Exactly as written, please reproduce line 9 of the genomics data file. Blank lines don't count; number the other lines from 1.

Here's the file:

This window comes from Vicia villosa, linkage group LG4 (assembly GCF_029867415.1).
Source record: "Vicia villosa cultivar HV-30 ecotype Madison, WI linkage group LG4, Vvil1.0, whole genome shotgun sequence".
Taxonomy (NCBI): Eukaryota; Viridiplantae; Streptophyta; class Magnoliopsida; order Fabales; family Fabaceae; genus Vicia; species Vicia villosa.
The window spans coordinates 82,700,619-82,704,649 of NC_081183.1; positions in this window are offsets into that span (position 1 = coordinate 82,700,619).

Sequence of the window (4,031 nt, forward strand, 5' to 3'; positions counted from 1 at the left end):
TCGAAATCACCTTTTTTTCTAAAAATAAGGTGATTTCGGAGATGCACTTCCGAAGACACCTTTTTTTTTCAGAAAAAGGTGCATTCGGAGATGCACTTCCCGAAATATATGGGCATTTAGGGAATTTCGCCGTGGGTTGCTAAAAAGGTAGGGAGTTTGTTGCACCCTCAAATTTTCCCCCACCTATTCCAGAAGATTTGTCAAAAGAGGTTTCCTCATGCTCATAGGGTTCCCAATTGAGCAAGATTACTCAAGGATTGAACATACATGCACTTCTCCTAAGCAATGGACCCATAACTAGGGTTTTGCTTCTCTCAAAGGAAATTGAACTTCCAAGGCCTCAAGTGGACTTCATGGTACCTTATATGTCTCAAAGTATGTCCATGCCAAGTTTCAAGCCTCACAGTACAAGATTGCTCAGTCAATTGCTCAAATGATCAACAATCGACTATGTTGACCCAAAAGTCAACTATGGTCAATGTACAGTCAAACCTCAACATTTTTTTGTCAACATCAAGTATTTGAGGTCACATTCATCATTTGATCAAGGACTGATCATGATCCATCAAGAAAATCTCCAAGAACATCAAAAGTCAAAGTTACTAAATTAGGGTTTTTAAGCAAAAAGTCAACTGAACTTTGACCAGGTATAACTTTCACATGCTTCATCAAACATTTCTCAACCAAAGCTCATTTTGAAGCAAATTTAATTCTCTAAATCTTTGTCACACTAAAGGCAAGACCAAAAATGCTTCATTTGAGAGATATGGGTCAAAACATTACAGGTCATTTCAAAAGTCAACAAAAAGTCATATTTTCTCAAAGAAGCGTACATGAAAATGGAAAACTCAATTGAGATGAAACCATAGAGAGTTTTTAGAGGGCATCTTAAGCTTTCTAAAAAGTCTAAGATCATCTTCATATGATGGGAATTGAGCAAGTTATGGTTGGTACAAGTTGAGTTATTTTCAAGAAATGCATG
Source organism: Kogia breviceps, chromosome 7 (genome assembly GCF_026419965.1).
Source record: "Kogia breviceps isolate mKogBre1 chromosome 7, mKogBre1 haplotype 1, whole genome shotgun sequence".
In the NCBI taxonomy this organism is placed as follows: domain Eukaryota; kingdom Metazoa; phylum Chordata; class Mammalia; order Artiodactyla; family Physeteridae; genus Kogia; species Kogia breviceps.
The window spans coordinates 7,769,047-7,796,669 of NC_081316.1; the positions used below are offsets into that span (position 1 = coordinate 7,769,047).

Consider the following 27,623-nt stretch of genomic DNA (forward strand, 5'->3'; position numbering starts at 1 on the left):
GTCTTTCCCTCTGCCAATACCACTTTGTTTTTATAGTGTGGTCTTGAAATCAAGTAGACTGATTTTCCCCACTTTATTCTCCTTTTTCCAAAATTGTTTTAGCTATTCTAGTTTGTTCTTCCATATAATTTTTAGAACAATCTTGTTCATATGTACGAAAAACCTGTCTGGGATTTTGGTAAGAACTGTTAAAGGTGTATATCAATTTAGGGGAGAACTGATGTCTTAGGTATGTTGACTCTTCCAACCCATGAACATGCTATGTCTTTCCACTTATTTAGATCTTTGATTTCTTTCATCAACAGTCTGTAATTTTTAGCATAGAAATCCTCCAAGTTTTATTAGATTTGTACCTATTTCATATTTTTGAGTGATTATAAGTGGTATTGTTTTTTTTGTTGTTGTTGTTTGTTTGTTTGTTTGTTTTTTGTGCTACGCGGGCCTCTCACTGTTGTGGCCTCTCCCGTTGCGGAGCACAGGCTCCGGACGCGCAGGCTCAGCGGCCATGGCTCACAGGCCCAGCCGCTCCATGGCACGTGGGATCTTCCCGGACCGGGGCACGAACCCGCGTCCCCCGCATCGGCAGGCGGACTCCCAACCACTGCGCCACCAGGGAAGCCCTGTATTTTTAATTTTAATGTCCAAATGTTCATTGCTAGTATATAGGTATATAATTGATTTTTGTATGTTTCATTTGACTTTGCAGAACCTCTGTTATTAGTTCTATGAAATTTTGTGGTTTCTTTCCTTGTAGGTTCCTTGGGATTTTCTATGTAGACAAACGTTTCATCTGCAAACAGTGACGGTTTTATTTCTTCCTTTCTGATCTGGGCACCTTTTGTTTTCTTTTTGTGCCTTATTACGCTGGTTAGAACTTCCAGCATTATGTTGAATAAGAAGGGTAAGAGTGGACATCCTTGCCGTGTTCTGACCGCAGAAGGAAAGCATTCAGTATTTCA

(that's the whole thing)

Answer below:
In the NCBI taxonomy this organism is placed as follows: domain Eukaryota; kingdom Metazoa; phylum Chordata; class Mammalia; order Artiodactyla; family Physeteridae; genus Kogia; species Kogia breviceps.